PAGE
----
Irritability Feeding difficulties in infancy Arthrogryposis multiplex congenita Hepatosplenomegaly Rigidity Nystagmus Tetraparesis Recurrent lower respiratory tract infections Thrombocytopenia Recurrent infections Dilatation Immunodeficiency Dysarthria Pure red cell aplasia Tetraplegia Abnormality of the cerebral white matter Brain atrophy Peripheral demyelination Ptosis Intellectual disability Spastic tetraplegia Autoimmune thrombocytopenia Leukodystrophy Asthma Systemic lupus erythematosus Spastic diplegia Diarrhea Spastic tetraparesis Hemolytic anemia Diffuse cerebral atrophy Dysphagia Intrauterine growth retardation Cognitive impairment Prominent metopic ridge Downturned corners of mouth Dehydration Dyspnea Respiratory failure Aspiration Type I diabetes mellitus Recurrent bacterial infections Bilateral ptosis Polydipsia Diabetes mellitus Hyperglycemia Polyuria Vomiting Abnormality of the immune system Anemia Generalized myoclonic seizures Glycosuria Autoimmune antibody positivity Clinodactyly Pancreatic hypoplasia Gait disturbance Tremor Cyanosis Weight loss Autoimmune hemolytic anemia Strabismus Acrocyanosis Ophthalmoplegia Prominent occiput Myopathy Dolichocephaly Relative macrocephaly Malabsorption Abnormal lung morphology Chronic diarrhea Interstitial pneumonitis Short chin Abnormal intestine morphology Chronic lung disease Lymphadenopathy Decreased miniature endplate potentials Camptodactyly Type 2 muscle fiber atrophy Psychosis Diplopia Respiratory insufficiency due to muscle weakness Easy fatigability Poor suck Rheumatoid arthritis Ophthalmoparesis Bulbar palsy Weak cry Hyperthyroidism Fatigable weakness Primary adrenal insufficiency Raynaud phenomenon Myositis EMG: decremental response of compound muscle action potential to repetitive nerve stimulation Hypothyroidism Abnormality of the thymus Hyperacusis Sudden episodic apnea Apneic episodes precipitated by illness, fatigue, stress Acetylcholine receptor antibody positivity Generalized hypotonia due to defect at the neuromuscular junction Muscle specific kinase antibody positivity Single fiber EMG abnormality Abnormal facial shape Low-set ears Macrocephaly Frontal bossing Posteriorly rotated ears Proptosis Nail dysplasia Hypercalcemia Eczema Abnormal pyramidal sign Peripheral axonal neuropathy Coma Apraxia Neurodevelopmental delay Renal tubular dysfunction Ketonuria Abnormality of the upper urinary tract Microalbuminuria Hypovolemia Neonatal insulin-dependent diabetes mellitus Contractures of the joints of the lower limbs Reduced pancreatic beta cells Delayed speech and language development Babinski sign Lymphoma Retinopathy Otitis media Recurrent urinary tract infections Sinusitis Lymphopenia Recurrent upper respiratory tract infections Recurrent viral infections Impaired T cell function Hypouricemia Autoimmune neutropenia Abnormal T cell morphology Recurrent opportunistic infections Cerebral vasculitis Brain abscess Lymph node hypoplasia Generalized tonic-clonic seizures Abnormal heart morphology Nephrotic syndrome Abnormality of the metaphysis Hypoplasia of dental enamel Hypohidrosis Recurrent pneumonia Abnormality of dental enamel Sarcoma Anhidrosis Hypoplasia of the iris Amelogenesis imperfecta Intermittent diarrhea Short stature Neoplasm Constipation Narrow chest Recurrent fractures Aminoaciduria Intellectual disability, severe Neoplasm of the endocrine system Abnormality of calcium-phosphate metabolism Parathyroid hyperplasia Parathyroid adenoma Primary hyperparathyroidism Hyperphosphaturia Elevated circulating parathyroid hormone level Calcinosis Tachypnea Thyroiditis Hyperparathyroidism Abnormality of the thyroid gland Hypophosphatemia Metaphyseal irregularity Hypercalciuria Generalized muscle weakness Abnormality of the thumb Tapered finger Basal ganglia calcification Severe global developmental delay Cerebral calcification Abnormality of extrapyramidal motor function Intellectual disability, profound Postnatal microcephaly Progressive microcephaly Leukoencephalopathy Cerebral palsy Poor head control Encephalitis Petechiae Congenital glaucoma Prolonged neonatal jaundice Atrophy/Degeneration affecting the brainstem Elevated hepatic transaminase Progressive encephalopathy Morphological abnormality of the pyramidal tract Vegetative state Lymphocytosis CSF pleocytosis Autoamputation Multiple gastric polyps CSF lymphocytic pleiocytosis Chilblains Chronic CSF lymphocytosis Deep white matter hypodensities Increased CSF interferon alpha Sensorineural hearing impairment Skin rash Cerebral cortical atrophy Hyperreflexia Aspiration pneumonia Flexion contracture Anteverted nares Short nose Long philtrum Abnormality of the nervous system Small for gestational age Confusion Hypsarrhythmia Progressive neurologic deterioration Failure to thrive in infancy Radial deviation of finger Abnormality of the ear Ketoacidosis Mild global developmental delay Glaucoma Limb joint contracture Beta-cell dysfunction Transient neonatal diabetes mellitus Thickened ears Elevated hemoglobin A1c Clinodactyly of the 4th finger Microcephaly Abnormality of the skeletal system Cerebellar atrophy Dystonia Cerebral atrophy Encephalopathy Agenesis of corpus callosum Visual impairment Optic atrophy Paresthesia Abnormality of movement Hyperactive deep tendon reflexes Increased CSF protein Motor deterioration Demyelinating peripheral neuropathy Cloverleaf skull Aplasia/Hypoplasia of the abdominal wall musculature CNS demyelination Abnormal nerve conduction velocity Decerebrate rigidity Unexplained fevers Abnormal flash visual evoked potentials Headache Areflexia Dysmetria Progressive spasticity Impaired vibratory sensation Sensory axonal neuropathy ST segment elevation Increased serum pyruvate Positive Romberg sign Limb dysmetria Abnormality of central motor conduction Respiratory distress Polyhydramnios Proximal muscle weakness Apnea Respiratory tract infection Paralysis Ankle clonus Opisthotonus Hydrocephalus Sensory neuropathy Blindness Hypertonia Abnormality of metabolism/homeostasis Visual loss Recurrent respiratory infections Pes cavus Reduced visual acuity EEG abnormality Mental deterioration Developmental regression Pallor Protruding ear Falls Neurodegeneration Global brain atrophy Optic disc pallor Frequent falls Progressive muscle weakness Clonus Sensorimotor neuropathy Horizontal nystagmus EMG abnormality Paraparesis Spastic paraparesis CNS hypomyelination Decreased nerve conduction velocity Hemiplegia Postural tremor Hemiplegia/hemiparesis Abnormality of B cell physiology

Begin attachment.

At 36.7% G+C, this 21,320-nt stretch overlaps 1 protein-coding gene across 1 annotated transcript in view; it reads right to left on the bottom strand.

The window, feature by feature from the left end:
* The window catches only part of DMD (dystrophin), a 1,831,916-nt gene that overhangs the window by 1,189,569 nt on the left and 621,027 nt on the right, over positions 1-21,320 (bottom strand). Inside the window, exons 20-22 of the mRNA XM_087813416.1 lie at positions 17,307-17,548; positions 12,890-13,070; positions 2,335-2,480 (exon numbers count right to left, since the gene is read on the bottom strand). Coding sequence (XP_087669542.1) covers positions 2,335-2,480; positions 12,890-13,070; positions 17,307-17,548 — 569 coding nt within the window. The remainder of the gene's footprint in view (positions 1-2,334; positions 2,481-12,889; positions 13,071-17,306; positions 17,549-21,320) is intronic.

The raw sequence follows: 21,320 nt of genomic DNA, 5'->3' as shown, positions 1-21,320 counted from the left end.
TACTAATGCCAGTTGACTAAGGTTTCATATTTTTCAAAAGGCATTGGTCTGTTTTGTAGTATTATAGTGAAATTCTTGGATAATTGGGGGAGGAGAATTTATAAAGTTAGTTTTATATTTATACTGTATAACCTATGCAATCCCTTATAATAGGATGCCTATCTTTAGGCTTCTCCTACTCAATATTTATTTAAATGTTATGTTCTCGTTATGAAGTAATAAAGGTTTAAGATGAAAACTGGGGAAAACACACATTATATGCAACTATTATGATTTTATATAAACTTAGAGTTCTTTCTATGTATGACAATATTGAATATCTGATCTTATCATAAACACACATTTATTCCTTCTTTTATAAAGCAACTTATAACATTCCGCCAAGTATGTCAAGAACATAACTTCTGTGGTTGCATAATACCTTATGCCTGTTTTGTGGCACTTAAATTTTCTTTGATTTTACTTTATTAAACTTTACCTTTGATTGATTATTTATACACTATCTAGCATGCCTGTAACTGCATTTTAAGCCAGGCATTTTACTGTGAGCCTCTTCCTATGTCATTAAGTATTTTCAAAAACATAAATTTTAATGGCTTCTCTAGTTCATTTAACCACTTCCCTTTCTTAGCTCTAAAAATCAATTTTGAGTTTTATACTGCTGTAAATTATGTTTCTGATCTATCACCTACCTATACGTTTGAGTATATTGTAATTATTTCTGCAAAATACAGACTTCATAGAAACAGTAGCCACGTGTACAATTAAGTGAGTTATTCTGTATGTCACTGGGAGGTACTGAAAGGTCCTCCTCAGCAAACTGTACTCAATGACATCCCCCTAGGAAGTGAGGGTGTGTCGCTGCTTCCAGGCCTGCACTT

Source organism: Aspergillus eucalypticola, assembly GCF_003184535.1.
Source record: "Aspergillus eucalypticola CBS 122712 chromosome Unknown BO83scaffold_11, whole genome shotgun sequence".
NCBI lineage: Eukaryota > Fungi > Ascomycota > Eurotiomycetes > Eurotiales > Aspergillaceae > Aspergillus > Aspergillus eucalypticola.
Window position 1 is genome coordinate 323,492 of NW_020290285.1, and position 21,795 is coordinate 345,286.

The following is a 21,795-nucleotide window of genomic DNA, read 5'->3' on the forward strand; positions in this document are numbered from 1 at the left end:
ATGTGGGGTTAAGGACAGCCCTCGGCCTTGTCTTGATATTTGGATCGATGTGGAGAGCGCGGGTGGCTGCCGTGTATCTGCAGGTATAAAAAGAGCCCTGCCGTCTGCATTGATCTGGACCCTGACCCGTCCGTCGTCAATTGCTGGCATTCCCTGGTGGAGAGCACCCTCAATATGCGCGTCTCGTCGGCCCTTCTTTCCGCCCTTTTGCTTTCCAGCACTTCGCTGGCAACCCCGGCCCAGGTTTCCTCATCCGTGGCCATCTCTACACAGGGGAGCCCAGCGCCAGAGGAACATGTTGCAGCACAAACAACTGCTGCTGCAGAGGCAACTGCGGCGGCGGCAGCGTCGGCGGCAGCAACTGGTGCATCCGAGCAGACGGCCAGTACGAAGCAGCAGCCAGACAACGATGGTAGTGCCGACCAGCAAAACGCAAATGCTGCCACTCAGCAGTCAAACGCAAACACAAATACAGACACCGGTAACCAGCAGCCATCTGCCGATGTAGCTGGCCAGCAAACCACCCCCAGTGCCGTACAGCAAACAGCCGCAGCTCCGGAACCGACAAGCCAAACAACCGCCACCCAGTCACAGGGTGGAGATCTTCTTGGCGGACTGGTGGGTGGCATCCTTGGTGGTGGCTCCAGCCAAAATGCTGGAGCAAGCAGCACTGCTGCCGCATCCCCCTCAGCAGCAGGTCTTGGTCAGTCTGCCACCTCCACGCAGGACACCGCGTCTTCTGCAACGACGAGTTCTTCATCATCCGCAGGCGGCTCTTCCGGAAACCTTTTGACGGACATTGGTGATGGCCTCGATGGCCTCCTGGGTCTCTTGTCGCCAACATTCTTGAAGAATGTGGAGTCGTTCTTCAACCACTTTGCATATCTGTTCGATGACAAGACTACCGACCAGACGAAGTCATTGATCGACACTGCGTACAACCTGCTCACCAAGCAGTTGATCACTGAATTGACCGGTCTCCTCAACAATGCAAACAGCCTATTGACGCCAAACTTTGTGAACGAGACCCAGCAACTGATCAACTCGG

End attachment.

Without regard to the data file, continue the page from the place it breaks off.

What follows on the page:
If you liked this article maybe you will also find interesting the following in-depth articles about other rare diseases, like Melanoma and Muscle cramps, related diseases and genetic alterations

Need help with a diagnosis?

Learn more about how to achieve it with Mendelian


Learn more